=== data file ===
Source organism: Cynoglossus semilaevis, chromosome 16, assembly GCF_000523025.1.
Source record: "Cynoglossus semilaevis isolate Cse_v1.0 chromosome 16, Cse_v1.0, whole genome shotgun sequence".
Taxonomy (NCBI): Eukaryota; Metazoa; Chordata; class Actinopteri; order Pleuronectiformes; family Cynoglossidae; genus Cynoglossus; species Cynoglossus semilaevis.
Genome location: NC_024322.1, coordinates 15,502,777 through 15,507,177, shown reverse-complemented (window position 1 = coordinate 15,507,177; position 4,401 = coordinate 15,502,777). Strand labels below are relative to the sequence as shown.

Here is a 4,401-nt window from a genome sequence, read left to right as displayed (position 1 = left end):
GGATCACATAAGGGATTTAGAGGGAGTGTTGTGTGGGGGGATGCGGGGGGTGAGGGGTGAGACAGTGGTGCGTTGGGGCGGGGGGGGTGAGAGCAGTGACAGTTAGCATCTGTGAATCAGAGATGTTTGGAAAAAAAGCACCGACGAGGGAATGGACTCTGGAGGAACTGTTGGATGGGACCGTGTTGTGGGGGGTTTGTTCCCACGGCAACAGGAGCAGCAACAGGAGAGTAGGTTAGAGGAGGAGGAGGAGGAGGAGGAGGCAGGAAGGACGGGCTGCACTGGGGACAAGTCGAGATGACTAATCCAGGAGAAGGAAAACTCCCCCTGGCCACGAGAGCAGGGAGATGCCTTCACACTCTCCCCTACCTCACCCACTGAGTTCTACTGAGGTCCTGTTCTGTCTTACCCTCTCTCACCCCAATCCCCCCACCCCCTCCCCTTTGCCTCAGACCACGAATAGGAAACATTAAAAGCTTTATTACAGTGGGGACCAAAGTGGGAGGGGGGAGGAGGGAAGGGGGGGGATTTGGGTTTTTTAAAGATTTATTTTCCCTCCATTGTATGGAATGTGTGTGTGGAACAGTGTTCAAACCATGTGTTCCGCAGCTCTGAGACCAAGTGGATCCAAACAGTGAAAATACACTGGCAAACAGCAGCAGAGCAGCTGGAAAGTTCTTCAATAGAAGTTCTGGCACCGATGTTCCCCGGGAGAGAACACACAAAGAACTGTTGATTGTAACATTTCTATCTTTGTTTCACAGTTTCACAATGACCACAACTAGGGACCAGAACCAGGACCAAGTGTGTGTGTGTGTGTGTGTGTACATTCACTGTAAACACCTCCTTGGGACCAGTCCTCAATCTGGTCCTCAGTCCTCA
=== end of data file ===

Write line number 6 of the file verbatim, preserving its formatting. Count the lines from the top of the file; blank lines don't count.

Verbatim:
GGATCACATAAGGGATTTAGAGGGAGTGTTGTGTGGGGGGATGCGGGGGGTGAGGGGTGAGACAGTGGTGCGTTGGGGCGGGGGGGGTGAGAGCAGTGACAGTTAGCATCTGTGAATCAGAGATGTTTGGAAAAAAAGCACCGACGAGGGAATGGACTCTGGAGGAACTGTTGGATGGGACCGTGTTGTGGGGGGTTTGTTCCCACGGCAACAGGAGCAGCAACAGGAGAGTAGGTTAGAGGAGGAGGAGGAGGAGGAGGAGGCAGGAAGGACGGGCTGCACTGGGGACAAGTCGAGATGACTAATCCAGGAGAAGGAAAACTCCCCCTGGCCACGAGAGCAGGGAGATGCCTTCACACTCTCCCCTACCTCACCCACTGAGTTCTACTGAGGTCCTGTTCTGTCTTACCCTCTCTCACCCCAATCCCCCCACCCCCTCCCCTTTGCCTCAGACCACGAATAGGAAACATTAAAAGCTTTATTACAGTGGGGACCAAAGTGGGAGGGGGGAGGAGGGAAGGGGGGGGATTTGGGTTTTTTAAAGATTTATTTTCCCTCCATTGTATGGAATGTGTGTGTGGAACAGTGTTCAAACCATGTGTTCCGCAGCTCTGAGACCAAGTGGATCCAAACAGTGAAAATACACTGGCAAACAGCAGCAGAGCAGCTGGAAAGTTCTTCAATAGAAGTTCTGGCACCGATGTTCCCCGGGAGAGAACACACAAAGAACTGTTGATTGTAACATTTCTATCTTTGTTTCACAGTTTCACAATGACCACAACTAGGGACCAGAACCAGGACCAAGTGTGTGTGTGTGTGTGTGTGTACATTCACTGTAAACACCTCCTTGGGACCAGTCCTCAATCTGGTCCTCAGTCCTCA